Jordan Spieth takes one-shot lead into final round after late double-bogey spoils impressive round

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To invert the old saying; if you are good enough you are young enough. Bernhard Langer turned convention on its head, raising the outlandish prospect of a third green jacket at the age of 58.

Langer trails leader Jordan Spieth by just two strokes after the defending champion shipped three shots over the closing two holes to finish on three under par. Spieth remains favourite to make it back-to-back Masters titles but his late collapse to a 74 was a gift to those in pursuit.

“Doesn’t he win every week on the Champions Tour?” Spieth asked of Langer. “Don’t be surprised. It’s not about age. He is just another competitor tomorrow.”

This was supposed to be the day Rory McIlroy took it to Spieth. Disappointingly for him he never came close to living up to his expanding chest size, despite Spieth’s late fallibilities. A birdie-less 77 leaves McIlroy five adrift on two over par.

Langer’s performance suggests a generation of young golfers might be wasting their time pumping iron between rounds. In what amounted to the antithesis of muscular golf, Langer raced to the fore in a marvellous reprise of his youthful self.

A bogey at the last for a 70 dropped Langer to one under par, but far from out of it as he attempts to relieve 1968 PGA champion Julius Boros of the honour of oldest major champion by ten years.

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Bernhard Langer rolled back the years to card a two-under 70 (Getty)

World no1 Jason Day, three adrift in a tie for fifth, paid tribute to his playing partner. “That was just so impressive to watch. When you consider some of the positions he is playing in from compared to where I was, it was unbelievable.

“If I think back to 10, I had 120 yards to the pin and he was at least 60, maybe 80 yards behind me. He plods along and knows his strengths and weaknesses. I could tell how gritty he is and how much of a competitor he is. He is a true professional in that regard and I know that he really wants to compete and try to win this thing tomorrow, but then so do I.”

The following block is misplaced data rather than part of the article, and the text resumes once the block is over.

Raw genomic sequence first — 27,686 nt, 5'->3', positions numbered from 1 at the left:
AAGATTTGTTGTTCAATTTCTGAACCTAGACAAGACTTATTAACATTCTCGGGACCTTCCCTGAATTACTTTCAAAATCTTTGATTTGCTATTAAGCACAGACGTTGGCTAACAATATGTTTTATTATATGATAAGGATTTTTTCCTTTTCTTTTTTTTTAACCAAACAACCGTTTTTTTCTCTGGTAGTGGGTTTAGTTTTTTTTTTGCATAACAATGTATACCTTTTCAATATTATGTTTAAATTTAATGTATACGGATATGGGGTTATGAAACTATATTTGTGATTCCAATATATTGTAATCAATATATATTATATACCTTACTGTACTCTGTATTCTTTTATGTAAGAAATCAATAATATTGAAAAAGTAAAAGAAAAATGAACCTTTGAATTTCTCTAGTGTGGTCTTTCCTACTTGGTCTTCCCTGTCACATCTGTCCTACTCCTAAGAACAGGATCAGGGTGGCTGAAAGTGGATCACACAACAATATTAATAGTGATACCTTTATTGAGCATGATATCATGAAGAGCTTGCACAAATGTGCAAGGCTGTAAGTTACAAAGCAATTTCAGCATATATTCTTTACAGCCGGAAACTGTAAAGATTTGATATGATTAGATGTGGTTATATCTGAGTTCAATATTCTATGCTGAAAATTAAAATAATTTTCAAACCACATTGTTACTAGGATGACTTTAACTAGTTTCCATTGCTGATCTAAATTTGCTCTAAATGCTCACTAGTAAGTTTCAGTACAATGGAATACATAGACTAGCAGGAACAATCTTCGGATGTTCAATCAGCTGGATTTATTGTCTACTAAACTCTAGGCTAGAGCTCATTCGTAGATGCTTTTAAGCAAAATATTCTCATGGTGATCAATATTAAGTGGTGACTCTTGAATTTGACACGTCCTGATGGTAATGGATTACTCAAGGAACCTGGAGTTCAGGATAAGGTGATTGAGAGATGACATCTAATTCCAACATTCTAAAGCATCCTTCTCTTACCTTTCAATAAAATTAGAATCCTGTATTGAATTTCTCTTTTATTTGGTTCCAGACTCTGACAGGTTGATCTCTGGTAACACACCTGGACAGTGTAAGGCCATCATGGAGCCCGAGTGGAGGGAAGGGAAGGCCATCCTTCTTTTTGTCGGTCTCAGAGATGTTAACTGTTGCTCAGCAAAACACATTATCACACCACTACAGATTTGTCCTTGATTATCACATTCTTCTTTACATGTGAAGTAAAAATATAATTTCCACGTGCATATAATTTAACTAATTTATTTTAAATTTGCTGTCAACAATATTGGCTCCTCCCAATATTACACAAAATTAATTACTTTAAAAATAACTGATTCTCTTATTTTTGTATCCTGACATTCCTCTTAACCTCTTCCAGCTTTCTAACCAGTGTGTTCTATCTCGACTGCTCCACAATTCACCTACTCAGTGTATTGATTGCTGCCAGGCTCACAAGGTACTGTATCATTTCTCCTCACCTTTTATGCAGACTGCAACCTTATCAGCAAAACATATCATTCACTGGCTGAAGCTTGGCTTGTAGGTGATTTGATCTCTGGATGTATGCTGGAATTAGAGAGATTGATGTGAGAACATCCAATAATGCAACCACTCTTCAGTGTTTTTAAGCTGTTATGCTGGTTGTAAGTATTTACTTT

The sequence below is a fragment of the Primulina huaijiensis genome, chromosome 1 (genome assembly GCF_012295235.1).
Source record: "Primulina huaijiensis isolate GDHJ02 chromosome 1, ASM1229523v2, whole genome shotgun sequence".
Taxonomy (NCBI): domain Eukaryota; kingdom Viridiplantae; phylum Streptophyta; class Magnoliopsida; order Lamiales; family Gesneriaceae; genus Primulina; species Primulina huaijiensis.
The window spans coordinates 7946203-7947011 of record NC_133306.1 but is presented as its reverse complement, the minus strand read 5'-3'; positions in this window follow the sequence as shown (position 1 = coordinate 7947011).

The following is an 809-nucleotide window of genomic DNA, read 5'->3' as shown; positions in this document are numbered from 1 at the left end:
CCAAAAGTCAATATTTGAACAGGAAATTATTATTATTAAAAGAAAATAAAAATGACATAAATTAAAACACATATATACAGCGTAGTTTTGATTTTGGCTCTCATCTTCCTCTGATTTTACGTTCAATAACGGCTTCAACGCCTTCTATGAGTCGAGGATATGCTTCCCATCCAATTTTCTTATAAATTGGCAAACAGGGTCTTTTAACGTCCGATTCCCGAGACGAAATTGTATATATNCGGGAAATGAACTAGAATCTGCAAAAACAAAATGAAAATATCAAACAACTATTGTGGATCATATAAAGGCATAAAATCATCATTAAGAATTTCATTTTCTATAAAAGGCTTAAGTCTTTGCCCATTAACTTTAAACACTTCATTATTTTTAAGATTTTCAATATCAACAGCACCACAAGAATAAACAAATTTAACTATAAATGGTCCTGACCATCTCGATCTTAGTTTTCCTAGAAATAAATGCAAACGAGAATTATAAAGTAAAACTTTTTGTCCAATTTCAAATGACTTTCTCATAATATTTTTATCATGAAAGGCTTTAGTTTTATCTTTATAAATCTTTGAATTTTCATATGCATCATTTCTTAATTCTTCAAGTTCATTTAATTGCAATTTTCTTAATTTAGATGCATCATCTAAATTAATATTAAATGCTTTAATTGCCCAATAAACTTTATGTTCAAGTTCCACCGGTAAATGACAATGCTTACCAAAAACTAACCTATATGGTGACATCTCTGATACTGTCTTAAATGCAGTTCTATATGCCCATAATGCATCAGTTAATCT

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Rory McIlroy repeatedly missed the fairway on the back nine (Getty)

McIlroy just couldn’t get going, dropping shots on the outward nine at the first and seventh, the latter via a three-putt from 15 feet. He almost revisited the horrors of 2011 visiting the trees at the tenth. Thankfully he did not require the provisional he hit but another bogey resulted.

He was again in the woods at the left of the 11th fairway, from where he curled his approach into the water, resulting in a double. This was not the day to shoot a high number. Spieth brought him back into the equation late on, but McIlroy will need to unscramble his mind to contend.

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Hideki Matsuyama enjoyed a strong round until the final three holes (Getty)

“I am disappointed,” McIlroy said. “I felt like I righted the ship a little on the back nine but couldn’t take the few opportunities I gave myself. If I am to take heart from anything then it’s the fact Jordan has just let a lot of people in after his finish. But I need to get off to a fast start tomorrow.”

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